City officials unveil $35 million spending plan
Published 12:00 am Friday, August 24, 2001
Vicksburg resident, John Shorter, left, flips through a copy of the budget proposal during budget hearing meeting at City Hall Annex Thursday night as Mayor Laurence Leyens, right, refers a question to strategic planner Paul Rogers.(The Vicksburg Post/ C. TODD SHERMAN )
[8/24/01]Taxes, police and roads were among topics raised Thursday when Vicksburg officials unveiled a proposed $35 million spending plan.
About 13 people attended the two-hour hearing where the new administration laid out its first spending plan. The new fiscal year begins Oct. 1.
Spending is up in the plan, but taxes would be level.
The budget allocates $24.9 million for the city’s general operational expenses and $10.1 million for capital and infrastructure improvements.
This year’s budget, the last of the previous administration, totaled $30.8 million, including $24.3 million for general expenses and $6.5 million in capital improvements.
The only budget higher than the one proposed Thursday was two years ago at $35.2 million after city officals made budget amendments five months into the fiscal year. No mention of raises for city employees, except for police officers, was made during the hearing.
Expected revenue totals about $25 million, an increase of about $500,000 over this year. Where that money will come from and how much taxpayers will contribute brought a question from John Shorter.
“When are we going to get a physical tax cut and reductions in fees that people can actually feel?” Shorter asked.
As explained by Vicksburg’s strategic planner Paul Rogers, the city’s revenue will come largely from gaming, which makes up $7.1 million, and sales tax, $6.4 million. Property taxes paid directly by residents, which are based on tax rates set by the city, will contribute about $5.6 million.
“We are in a lot better shape than we have been in all the years I’ve been here,” said Rogers, who served as City Clerk for 13 years.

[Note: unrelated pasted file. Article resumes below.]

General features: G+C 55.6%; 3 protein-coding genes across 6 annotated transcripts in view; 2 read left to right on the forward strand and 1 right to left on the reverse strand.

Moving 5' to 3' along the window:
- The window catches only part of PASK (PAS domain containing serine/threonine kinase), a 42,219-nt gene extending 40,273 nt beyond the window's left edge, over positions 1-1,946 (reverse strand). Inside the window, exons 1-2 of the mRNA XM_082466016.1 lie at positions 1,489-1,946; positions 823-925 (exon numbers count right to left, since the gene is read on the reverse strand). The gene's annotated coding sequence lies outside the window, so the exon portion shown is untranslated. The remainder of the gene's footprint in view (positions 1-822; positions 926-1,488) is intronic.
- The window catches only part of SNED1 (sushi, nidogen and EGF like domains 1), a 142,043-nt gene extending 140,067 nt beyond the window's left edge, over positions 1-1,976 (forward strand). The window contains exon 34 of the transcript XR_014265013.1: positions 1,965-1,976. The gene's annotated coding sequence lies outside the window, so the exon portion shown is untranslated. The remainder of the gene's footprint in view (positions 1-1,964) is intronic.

Vicksburg’s income started surging after casinos opened in 1993. Through two adminstrations, income and spending has risen without tax-rate changes and, under the plan as unveiled, the city will spend $3 for every $1 spent eight years ago.
Mayor Laurence Leyens said that the city is proposing the same rate used to calculate property taxes, 35.88 mills.
“I understand your desire to see a reduction in spending,” Leyens said. “But the fact of the matter is we’re playing catch up for the last 30 years with infrastructure needs that are here.”
Warren County supervisors have set a public budget hearing for 9 a.m., Sept. 4 at at the courthouse where they will propose the rate used to calculate county property taxes. Vicksburg Warren School officials already passed a 4 percent increase in the schools rate.
All three rates set by the local boards are added together to figure tax rates for city residents. County residents pay only county and school taxes.
The budget presented by city officials indicated that funding for most of the proposed capital improvement projects, $7.7 million, will come from the sale of bonds.
Ernest Boykin, a resident who attended the meeting, asked how the capital improvements planned in the budget would improve road conditions in Vicksburg.
“Do we have a priority list on street improvements?” Boykin asked.
Leyens said that one of the items in the capital budget is a $125,000 computer software program that will be used to evaluate roads based on various criteria such as traffic and condition.
“This software will allow us to rank roads on the bases of need,” Leyens said.
He said that in the future, roads would be repaired based on that list.
Warren County has a similar list, made based on visual inspections by the county’s engineer and road manager.
Leyens said that the priorities in the capital budget for the new fiscal year will be the corridors into the city and the downtown areas.
“We’re going to clean up Clay Street and we are going to clean up Washington Street and we are going to start the waterfront project,” Leyens said.
State law requires the city and county to publish final budget summaries by Sept. 30 and forward numbers to the tax collector by Oct. 1.
Leyens said that the budget presented Thursday was 99 percent complete, but that other changes could be made before it is approved by the board.